The doctor smiled and said, “It is fluid composed of water, enzymes and toxins that are being secreted from your liver as a result of the cirrhosis.” Clara mumbled, “I really wish you wouldn’t call it that. Somebody might think I’m a drinker.”
We all laughed at that point and it felt like great relief to let some of the stiffness we felt as we hung on this dialogue.
“Ok, Clara. We’ll call it Liver Disease and I will begin treating it with two medications—one that will help drain the fluids that will make you urinate more and the other will help support the balance of enzyme production for now. “ “That’s all?”
“For now,” the doctor said. “I bet the fluid puts a lot of pressure on your back and causes you more pain.” Clara shrugged. “How would I know? I'm always in pain.” She looked around at her entire audience and shrugged again. I was sure at that moment that, at halfway to through her nineties, she had met every illness that would likely take her down and she would overcome it. She did so with breast cancer. After all, she was fifteen years out from her mastectomy that required no further treatment. She always knew she’d beat the odds; and we believed her.
Throughout the year after that first doctor visit. On a biweekly basis, we, as individual members of our family, took her back and forth to checkups and routine admittance to the hospital for drainage of the fluid. She also received new prescriptions to reduce the buildup of fluids and meds to quell the pain. Finally, when she was too weak to walk, we had an ambulance sent to the condo to bring her to the hospital ER for admittance.
A week in the hospital led directly to a five-week stay in a rehab, where there was no real help. She ate t here times a day, if she could swallow and sat in a wheelchair or lay in bed. She cried. Our children cried. I cried and I begged her son to get her into hospice.
“Then she’ll know that she’s dying," he replied, knowingly.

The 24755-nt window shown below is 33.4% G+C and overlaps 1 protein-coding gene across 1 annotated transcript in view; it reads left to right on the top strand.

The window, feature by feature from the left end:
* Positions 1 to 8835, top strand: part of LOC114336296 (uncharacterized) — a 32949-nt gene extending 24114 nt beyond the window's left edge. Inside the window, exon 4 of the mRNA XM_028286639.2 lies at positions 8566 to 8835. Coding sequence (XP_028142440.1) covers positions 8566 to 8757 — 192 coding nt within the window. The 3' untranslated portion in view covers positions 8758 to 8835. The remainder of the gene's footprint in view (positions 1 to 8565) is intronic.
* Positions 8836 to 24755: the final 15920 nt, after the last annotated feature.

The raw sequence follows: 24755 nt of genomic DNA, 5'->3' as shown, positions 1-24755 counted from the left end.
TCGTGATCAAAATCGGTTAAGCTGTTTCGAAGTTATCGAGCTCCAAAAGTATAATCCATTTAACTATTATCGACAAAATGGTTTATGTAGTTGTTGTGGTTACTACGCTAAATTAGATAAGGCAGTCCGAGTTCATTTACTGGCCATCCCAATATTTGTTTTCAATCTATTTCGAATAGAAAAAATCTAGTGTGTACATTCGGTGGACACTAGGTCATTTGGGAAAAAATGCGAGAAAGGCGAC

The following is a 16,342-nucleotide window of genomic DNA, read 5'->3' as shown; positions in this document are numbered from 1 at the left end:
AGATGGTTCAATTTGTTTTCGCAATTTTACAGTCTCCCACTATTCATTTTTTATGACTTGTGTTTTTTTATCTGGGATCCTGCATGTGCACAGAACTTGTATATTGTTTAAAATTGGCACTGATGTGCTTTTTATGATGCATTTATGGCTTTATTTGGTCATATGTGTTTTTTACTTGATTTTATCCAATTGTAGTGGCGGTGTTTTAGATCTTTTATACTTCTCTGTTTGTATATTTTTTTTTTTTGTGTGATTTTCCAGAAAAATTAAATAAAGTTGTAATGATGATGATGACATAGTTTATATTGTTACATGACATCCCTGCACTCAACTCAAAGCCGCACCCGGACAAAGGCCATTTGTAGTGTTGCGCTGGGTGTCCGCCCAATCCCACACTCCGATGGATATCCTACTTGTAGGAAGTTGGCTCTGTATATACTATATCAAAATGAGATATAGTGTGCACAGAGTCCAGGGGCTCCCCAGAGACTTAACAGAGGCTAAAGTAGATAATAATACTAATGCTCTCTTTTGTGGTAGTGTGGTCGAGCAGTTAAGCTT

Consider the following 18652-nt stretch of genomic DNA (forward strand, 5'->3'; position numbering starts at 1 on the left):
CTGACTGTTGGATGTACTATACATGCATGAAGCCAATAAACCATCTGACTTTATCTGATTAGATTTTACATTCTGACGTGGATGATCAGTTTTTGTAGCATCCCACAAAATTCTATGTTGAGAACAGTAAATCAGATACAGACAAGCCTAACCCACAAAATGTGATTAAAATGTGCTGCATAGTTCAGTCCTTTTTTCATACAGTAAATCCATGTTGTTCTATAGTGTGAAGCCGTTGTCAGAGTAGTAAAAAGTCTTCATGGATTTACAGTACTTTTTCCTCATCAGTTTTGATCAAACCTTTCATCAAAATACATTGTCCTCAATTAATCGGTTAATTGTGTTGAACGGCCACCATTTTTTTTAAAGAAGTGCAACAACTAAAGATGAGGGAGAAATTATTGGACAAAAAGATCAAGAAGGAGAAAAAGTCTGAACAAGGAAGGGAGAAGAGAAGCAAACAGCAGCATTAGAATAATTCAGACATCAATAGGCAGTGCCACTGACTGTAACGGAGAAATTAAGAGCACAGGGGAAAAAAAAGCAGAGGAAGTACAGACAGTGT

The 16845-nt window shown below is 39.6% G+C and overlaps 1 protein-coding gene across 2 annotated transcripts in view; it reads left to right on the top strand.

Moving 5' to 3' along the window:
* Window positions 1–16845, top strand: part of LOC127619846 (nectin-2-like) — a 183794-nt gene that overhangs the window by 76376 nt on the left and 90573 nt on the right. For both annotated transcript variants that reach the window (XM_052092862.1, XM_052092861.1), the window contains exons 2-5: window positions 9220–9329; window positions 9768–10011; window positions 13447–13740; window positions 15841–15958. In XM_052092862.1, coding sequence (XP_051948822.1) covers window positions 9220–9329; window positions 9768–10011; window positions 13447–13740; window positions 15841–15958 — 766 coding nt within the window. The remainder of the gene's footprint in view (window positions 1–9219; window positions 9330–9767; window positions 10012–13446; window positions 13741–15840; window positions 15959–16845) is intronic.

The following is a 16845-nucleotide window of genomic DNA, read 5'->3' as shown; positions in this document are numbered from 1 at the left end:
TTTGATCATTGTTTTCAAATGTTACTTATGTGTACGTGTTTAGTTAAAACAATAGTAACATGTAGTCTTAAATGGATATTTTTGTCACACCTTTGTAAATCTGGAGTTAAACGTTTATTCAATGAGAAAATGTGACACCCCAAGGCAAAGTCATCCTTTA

Later that day, he reluctantly called Clara’s internist to ask if his mother was a candidate for hospice. The doctor asked why it had taken us so long to figure that out. I wondered by she hadn't suggested it earlier. Within an hour, Clara was taken by ambulette to her doctor’s office where she was told that there was nothing more that could be done to keep her alive. And as the doctor planted a kiss on her forehead, they both cried in each other’s arms.
By the next day, Clara was admitted to Calvary Hospital, in Bronx, New York. Calvary is known for its exemplary care of the dying and we were determined to see that she was placed there—soon.
For the next two and a half months, Clara received kind and soothing care, free of pain and loneliness. Her hair was gently washed and her nails were polished when she asked. Each team of professionals at Calvary offered the finest nursing care, social workers to talk things out with us and Clara, clergy of every denomination to guide us through this enormous change and choice of doctors who knew just how to help the her feel as well as possible before she said goodbye to the rest of us.
She died on March 14, 2008, just minutes before sunrise. The attending staff members who were with her said she peacefully drifted away. It was the best way for us to think of her last minutes as we tried to tack that on to a woman who almost made it to 100, and recognition on TV by Willard Scott.
Clara marched through life with inordinate strength, determination and yet died with such ease. Much of her comfort was due to the incredible hospice workers who know the secrets of the dying that we will learn only when we get there ourselves.